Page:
General Electric Global Research in New York, called the results "promising", and said the approach "may serve as the basis for a new flow-battery technology".

Battery basics
Electrode: Batteries contain two types of electrode where reactions take place. A reaction in one generates electrons and a reaction in the other absorbs them, yielding electrical energy
Electrolyte: Usually a liquid or gel containing an acid, base or salt. In batteries, it is the medium that allows electric charge to flow between the two electrodes

These water-soluble compounds are organic (carbon-based) and are similar to chemicals that store energy in plants and animals.

Saturday, 18 January 2014

The deadliest household appliances?

The washing machine, dishwasher and microwave may be great at making life easier, but if not maintained can become killers.

Around 70 people are killed every year, and 350,000 people are injured, as a result of a fire caused by an electrical appliance. These may be faulty models, or they may be used incorrectly - the figures show that most of the problem is misuse, but in 2012 alone almost 8,000 fires were the result of faults.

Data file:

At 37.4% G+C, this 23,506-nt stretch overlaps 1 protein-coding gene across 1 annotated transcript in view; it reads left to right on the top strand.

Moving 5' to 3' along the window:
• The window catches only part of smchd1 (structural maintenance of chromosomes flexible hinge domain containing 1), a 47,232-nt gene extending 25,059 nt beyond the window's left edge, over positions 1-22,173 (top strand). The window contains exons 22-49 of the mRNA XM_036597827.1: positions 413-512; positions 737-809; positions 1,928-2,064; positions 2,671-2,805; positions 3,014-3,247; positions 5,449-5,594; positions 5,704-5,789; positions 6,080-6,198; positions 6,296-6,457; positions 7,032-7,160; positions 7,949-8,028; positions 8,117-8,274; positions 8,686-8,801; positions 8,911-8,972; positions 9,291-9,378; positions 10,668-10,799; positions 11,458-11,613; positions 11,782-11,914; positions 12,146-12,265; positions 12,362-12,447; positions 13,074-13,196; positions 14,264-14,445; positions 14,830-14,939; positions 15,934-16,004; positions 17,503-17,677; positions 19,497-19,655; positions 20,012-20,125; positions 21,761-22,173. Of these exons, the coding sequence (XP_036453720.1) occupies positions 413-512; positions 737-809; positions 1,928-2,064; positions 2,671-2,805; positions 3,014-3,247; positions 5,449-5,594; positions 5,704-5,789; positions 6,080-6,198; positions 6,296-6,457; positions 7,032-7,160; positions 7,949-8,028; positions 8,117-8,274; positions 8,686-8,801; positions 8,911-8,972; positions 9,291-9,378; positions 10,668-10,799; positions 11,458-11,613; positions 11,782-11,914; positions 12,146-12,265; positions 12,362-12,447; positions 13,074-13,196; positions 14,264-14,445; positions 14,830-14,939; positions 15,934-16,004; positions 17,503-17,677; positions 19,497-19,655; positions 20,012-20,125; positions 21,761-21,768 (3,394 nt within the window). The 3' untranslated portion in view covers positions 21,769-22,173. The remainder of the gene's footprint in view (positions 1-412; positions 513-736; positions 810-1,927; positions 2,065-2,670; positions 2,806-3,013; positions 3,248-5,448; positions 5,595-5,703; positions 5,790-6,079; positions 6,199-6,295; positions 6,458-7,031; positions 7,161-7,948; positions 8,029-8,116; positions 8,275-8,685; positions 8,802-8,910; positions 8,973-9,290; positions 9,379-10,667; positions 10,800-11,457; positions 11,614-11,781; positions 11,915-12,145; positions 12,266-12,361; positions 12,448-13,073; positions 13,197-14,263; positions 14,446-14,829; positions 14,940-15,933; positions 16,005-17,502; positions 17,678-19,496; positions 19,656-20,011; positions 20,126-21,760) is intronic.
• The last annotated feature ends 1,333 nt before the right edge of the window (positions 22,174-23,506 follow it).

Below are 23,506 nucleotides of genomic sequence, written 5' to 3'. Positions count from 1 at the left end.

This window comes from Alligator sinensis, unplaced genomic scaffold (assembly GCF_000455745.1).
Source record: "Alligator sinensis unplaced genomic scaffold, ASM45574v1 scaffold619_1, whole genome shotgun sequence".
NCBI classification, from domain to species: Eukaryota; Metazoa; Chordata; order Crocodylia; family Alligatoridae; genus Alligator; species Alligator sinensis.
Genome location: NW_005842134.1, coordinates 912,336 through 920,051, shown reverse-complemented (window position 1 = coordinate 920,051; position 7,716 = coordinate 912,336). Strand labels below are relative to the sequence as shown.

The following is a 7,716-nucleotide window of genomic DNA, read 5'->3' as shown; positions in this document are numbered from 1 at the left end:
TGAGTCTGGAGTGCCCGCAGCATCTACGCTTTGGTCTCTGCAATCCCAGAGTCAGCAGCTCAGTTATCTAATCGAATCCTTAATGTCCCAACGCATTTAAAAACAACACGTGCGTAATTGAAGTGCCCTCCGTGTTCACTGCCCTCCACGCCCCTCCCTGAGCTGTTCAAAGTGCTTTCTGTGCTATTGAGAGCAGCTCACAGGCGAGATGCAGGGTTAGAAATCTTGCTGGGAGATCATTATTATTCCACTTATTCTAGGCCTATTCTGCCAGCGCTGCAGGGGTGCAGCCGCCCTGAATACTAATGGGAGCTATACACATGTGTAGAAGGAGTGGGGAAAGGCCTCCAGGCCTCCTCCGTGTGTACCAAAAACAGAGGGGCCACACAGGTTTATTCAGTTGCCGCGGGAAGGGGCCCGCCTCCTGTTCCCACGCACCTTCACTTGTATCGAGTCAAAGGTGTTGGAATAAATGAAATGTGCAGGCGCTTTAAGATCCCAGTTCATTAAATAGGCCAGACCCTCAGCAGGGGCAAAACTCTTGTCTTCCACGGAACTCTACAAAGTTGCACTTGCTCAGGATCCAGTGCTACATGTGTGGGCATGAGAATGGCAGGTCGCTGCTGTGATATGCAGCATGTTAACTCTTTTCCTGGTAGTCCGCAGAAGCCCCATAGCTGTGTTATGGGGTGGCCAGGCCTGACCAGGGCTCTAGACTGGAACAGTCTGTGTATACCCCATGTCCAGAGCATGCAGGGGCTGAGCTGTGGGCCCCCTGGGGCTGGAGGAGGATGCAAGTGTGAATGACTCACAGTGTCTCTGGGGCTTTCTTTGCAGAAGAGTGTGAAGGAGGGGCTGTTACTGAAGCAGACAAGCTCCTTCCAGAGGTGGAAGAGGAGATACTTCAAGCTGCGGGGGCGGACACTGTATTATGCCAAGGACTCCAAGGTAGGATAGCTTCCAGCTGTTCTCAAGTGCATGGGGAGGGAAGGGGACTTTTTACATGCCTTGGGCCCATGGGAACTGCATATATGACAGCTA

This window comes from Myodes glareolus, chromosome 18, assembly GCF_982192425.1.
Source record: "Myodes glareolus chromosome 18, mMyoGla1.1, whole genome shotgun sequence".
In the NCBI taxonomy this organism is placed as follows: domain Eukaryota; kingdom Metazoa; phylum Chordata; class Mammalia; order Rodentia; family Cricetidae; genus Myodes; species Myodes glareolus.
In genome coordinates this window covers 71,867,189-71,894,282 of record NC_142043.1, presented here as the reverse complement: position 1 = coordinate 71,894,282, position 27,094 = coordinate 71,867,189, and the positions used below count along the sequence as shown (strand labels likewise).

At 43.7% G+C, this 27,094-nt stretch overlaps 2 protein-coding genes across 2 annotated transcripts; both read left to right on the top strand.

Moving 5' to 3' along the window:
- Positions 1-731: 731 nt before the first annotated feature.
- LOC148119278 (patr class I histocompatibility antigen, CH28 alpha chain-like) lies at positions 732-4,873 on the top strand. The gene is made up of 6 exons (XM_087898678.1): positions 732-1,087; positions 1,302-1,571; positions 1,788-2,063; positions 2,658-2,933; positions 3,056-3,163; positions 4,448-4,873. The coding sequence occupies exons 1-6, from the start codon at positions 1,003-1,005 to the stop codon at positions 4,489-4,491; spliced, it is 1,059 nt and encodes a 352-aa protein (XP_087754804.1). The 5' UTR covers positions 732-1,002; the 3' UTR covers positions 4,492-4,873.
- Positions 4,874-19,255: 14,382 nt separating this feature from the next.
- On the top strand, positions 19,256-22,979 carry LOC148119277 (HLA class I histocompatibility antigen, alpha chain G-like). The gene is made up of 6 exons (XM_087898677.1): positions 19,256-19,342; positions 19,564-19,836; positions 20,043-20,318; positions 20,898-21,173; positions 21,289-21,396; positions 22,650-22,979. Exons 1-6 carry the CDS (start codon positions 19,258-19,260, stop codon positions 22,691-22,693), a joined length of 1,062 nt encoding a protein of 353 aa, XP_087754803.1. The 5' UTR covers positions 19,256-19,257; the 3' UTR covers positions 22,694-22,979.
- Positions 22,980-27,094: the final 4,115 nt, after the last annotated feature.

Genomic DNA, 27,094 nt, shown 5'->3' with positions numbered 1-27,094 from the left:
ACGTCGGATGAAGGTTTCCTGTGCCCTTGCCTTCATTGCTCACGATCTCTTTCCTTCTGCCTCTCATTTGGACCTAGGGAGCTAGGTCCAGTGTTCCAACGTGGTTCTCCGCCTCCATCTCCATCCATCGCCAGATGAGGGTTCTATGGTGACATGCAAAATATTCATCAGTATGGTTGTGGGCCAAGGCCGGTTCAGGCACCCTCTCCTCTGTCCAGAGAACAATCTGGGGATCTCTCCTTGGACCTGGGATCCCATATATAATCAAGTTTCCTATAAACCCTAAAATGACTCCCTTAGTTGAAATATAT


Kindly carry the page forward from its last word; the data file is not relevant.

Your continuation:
Either way it's worth being aware of the risks: so the Electrical Safety Council has listed the appliances most likely to cause fires.

1. Ovens
Cooking appliances including ovens and microwaves account for the most fires and injuries in the UK. In 2012 they started almost 12,000 fires, causing almost 1,500 injuries, and 10 deaths. There are models with flaws which can cause the fires, but often this is a case of misuse.

2. Wiring and plugs
They may seem so simple that they cannot cause problems, but faulty or ageing wiring and plugs - or too many plugs in a single adapter can easily start a fire. They were responsible for 3,899 fires in 2012, causing 223 injuries and ten deaths.